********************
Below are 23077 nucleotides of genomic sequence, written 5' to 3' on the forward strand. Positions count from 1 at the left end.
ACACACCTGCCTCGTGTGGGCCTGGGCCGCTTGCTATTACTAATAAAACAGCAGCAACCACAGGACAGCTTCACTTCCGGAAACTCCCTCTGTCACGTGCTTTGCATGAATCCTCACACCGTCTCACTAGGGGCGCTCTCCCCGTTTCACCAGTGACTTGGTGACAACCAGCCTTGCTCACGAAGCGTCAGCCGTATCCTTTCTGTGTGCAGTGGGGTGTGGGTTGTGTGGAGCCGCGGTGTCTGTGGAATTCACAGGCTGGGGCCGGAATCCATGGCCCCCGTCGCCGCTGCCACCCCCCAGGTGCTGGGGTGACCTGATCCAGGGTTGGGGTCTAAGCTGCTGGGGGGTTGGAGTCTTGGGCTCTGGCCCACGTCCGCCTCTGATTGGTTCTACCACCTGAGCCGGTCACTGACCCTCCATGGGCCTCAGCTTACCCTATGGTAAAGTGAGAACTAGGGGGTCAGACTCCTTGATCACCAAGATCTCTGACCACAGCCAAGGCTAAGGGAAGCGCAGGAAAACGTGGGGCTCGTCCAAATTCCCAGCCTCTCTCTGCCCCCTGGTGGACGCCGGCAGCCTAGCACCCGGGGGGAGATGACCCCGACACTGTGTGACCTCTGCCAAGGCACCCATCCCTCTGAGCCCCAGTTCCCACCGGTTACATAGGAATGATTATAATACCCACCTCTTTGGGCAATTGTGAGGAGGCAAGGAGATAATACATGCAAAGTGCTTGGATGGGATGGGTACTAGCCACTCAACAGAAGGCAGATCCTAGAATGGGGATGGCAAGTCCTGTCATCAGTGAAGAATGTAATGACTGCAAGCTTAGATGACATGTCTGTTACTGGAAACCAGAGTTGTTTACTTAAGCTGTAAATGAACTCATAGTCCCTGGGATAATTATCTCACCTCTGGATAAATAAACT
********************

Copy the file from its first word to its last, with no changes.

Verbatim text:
Below are 23077 nucleotides of genomic sequence, written 5' to 3' on the forward strand. Positions count from 1 at the left end.
ACACACCTGCCTCGTGTGGGCCTGGGCCGCTTGCTATTACTAATAAAACAGCAGCAACCACAGGACAGCTTCACTTCCGGAAACTCCCTCTGTCACGTGCTTTGCATGAATCCTCACACCGTCTCACTAGGGGCGCTCTCCCCGTTTCACCAGTGACTTGGTGACAACCAGCCTTGCTCACGAAGCGTCAGCCGTATCCTTTCTGTGTGCAGTGGGGTGTGGGTTGTGTGGAGCCGCGGTGTCTGTGGAATTCACAGGCTGGGGCCGGAATCCATGGCCCCCGTCGCCGCTGCCACCCCCCAGGTGCTGGGGTGACCTGATCCAGGGTTGGGGTCTAAGCTGCTGGGGGGTTGGAGTCTTGGGCTCTGGCCCACGTCCGCCTCTGATTGGTTCTACCACCTGAGCCGGTCACTGACCCTCCATGGGCCTCAGCTTACCCTATGGTAAAGTGAGAACTAGGGGGTCAGACTCCTTGATCACCAAGATCTCTGACCACAGCCAAGGCTAAGGGAAGCGCAGGAAAACGTGGGGCTCGTCCAAATTCCCAGCCTCTCTCTGCCCCCTGGTGGACGCCGGCAGCCTAGCACCCGGGGGGAGATGACCCCGACACTGTGTGACCTCTGCCAAGGCACCCATCCCTCTGAGCCCCAGTTCCCACCGGTTACATAGGAATGATTATAATACCCACCTCTTTGGGCAATTGTGAGGAGGCAAGGAGATAATACATGCAAAGTGCTTGGATGGGATGGGTACTAGCCACTCAACAGAAGGCAGATCCTAGAATGGGGATGGCAAGTCCTGTCATCAGTGAAGAATGTAATGACTGCAAGCTTAGATGACATGTCTGTTACTGGAAACCAGAGTTGTTTACTTAAGCTGTAAATGAACTCATAGTCCCTGGGATAATTATCTCACCTCTGGATAAATAAACT